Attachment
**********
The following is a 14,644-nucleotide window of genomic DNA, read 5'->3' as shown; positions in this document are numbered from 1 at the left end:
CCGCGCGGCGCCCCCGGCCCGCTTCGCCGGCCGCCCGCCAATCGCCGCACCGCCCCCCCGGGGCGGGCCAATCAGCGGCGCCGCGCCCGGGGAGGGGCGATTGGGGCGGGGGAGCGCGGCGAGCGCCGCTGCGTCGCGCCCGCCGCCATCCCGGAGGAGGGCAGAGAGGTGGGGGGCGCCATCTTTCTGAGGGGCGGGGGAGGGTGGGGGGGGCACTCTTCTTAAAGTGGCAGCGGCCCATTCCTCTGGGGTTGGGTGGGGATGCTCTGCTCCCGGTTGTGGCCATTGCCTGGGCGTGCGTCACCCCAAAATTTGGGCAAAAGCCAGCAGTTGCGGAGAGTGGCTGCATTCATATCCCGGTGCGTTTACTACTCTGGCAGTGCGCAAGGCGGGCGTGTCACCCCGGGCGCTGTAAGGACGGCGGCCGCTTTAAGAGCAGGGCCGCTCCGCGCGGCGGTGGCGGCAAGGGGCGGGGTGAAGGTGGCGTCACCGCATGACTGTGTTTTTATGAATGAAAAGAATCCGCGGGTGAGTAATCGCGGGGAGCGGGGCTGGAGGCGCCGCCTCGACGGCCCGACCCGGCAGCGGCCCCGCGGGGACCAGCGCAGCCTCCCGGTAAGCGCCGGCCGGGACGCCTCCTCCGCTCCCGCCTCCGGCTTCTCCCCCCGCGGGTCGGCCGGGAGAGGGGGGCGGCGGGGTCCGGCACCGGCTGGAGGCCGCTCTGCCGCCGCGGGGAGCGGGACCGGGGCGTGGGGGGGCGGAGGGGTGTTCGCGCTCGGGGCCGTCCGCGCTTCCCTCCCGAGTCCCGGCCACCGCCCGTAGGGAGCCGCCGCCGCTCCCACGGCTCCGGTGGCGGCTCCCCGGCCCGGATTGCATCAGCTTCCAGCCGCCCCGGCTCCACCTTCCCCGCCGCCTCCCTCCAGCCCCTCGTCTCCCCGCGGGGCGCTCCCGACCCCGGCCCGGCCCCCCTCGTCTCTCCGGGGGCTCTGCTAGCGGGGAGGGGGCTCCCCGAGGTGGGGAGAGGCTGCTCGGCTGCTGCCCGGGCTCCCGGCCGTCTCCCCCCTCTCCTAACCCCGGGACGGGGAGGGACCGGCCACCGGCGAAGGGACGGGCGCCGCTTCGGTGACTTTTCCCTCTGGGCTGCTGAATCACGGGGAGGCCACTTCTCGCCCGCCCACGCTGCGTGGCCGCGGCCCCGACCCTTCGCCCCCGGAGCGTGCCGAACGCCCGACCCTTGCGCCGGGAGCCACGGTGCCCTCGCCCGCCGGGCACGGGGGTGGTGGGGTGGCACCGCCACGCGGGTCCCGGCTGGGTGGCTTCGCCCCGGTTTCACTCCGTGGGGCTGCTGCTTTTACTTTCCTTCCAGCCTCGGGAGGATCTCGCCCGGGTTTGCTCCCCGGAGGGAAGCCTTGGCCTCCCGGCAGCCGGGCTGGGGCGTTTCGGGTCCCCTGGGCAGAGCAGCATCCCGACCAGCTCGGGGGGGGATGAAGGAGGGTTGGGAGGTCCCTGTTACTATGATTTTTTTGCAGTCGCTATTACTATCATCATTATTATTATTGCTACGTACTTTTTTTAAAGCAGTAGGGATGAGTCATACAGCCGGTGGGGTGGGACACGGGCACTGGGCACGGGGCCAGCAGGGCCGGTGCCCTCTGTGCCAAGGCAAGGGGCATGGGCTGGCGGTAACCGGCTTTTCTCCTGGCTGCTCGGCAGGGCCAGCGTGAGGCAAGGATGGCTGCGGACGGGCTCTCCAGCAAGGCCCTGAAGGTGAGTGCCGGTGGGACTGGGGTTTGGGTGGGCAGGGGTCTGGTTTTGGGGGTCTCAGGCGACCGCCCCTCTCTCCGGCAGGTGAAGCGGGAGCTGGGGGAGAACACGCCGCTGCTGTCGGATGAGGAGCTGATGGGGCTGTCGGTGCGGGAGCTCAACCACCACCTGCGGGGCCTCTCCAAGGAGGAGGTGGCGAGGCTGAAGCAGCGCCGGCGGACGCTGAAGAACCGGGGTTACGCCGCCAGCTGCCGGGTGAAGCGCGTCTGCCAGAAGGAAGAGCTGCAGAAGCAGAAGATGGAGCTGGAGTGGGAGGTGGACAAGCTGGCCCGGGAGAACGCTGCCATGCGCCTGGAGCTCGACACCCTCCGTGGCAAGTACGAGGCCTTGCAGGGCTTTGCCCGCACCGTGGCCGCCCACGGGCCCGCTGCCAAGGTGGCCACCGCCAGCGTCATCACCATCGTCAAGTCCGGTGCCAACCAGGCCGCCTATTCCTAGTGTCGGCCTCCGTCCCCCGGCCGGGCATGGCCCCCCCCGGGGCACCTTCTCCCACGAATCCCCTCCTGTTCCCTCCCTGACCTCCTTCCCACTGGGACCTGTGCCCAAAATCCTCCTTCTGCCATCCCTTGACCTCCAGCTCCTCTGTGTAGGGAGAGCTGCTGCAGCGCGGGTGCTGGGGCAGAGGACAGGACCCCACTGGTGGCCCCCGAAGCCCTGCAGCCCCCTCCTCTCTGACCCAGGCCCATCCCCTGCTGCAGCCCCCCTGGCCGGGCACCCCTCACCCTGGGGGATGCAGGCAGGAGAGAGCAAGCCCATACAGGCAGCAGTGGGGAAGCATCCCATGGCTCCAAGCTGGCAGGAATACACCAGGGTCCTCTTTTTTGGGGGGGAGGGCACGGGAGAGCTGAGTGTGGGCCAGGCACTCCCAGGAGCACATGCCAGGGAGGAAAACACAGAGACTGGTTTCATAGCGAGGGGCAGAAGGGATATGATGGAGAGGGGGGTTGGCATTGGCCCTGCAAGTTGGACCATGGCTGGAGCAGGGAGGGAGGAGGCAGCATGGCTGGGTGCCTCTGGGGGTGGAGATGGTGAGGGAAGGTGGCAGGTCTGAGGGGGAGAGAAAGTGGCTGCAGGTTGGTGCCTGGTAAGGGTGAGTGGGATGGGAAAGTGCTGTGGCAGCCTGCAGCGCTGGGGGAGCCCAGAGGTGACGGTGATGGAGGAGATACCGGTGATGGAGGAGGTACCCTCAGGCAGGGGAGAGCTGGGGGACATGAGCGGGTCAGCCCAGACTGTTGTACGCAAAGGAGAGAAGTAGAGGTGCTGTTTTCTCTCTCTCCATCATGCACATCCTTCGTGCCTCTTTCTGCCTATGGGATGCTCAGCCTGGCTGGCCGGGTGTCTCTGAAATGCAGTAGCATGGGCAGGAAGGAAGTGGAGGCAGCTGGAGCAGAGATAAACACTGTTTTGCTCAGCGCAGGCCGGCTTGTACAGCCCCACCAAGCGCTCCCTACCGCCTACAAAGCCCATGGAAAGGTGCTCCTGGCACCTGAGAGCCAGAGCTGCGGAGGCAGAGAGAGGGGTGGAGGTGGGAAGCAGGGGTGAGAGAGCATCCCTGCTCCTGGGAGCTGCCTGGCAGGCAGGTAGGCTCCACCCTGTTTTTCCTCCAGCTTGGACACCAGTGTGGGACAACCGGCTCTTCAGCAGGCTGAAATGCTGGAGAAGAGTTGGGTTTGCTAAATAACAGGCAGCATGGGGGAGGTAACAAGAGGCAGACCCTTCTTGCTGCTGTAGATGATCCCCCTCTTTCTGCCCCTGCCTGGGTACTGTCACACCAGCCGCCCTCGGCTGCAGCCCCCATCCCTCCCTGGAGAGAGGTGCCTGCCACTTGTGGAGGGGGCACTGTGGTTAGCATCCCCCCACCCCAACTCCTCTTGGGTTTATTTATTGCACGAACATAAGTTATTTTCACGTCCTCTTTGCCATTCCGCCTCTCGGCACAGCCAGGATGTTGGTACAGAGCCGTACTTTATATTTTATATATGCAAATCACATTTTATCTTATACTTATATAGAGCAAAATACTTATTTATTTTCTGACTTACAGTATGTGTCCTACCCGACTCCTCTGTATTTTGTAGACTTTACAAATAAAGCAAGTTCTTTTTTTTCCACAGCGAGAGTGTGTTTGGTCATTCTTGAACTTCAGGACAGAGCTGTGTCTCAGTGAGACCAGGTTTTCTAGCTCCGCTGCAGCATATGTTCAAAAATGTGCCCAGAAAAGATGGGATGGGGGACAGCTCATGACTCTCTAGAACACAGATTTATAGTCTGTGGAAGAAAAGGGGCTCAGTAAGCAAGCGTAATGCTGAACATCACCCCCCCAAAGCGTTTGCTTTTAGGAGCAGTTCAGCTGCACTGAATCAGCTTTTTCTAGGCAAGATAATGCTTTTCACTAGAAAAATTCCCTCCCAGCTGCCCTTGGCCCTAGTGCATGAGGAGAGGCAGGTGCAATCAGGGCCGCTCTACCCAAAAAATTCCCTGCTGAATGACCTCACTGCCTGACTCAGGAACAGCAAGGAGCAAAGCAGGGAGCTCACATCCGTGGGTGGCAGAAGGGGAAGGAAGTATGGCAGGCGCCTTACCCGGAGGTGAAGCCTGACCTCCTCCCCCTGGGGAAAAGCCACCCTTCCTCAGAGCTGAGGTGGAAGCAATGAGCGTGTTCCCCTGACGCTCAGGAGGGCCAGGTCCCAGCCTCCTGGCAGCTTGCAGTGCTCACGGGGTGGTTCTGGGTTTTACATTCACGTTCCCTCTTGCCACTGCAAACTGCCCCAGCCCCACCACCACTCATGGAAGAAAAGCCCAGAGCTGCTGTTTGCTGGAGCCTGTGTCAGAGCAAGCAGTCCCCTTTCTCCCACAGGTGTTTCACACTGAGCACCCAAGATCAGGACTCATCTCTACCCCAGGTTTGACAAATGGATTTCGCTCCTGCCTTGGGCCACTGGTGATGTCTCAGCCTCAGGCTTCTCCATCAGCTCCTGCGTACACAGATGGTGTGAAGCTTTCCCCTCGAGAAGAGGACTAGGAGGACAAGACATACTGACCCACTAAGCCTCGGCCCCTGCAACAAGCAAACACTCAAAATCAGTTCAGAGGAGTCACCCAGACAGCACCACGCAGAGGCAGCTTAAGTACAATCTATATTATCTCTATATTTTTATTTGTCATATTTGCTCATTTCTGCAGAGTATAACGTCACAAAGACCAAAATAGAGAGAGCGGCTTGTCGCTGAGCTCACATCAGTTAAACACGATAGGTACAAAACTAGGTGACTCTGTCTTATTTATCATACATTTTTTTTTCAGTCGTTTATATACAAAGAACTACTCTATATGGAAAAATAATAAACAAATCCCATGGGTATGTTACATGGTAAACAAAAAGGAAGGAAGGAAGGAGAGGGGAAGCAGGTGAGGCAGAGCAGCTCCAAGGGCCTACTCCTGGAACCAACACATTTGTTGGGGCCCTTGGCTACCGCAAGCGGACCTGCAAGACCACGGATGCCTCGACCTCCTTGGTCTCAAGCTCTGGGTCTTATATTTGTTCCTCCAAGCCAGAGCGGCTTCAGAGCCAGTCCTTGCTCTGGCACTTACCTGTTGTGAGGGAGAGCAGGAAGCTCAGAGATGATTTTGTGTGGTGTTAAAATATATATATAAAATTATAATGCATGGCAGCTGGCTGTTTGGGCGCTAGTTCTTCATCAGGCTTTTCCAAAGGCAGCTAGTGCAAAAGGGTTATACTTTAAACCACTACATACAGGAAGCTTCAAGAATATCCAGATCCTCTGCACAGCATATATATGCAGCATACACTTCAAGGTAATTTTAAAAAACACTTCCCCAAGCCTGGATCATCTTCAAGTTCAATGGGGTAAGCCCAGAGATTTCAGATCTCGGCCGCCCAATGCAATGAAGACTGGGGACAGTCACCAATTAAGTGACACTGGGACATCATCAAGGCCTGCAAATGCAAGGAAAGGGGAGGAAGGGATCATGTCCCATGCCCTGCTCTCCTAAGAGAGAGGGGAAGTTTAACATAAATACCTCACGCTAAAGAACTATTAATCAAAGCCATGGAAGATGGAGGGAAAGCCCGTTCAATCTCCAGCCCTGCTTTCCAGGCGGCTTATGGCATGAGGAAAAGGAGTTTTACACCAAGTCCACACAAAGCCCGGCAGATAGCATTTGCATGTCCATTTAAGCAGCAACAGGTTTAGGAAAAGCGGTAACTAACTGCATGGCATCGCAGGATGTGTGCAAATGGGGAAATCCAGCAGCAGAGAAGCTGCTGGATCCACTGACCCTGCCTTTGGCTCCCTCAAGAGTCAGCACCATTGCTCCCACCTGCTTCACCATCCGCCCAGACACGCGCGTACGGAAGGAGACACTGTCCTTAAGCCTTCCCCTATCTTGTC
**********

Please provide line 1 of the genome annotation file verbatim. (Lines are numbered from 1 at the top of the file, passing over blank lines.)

The following is a 14,644-nucleotide window of genomic DNA, read 5'->3' as shown; positions in this document are numbered from 1 at the left end: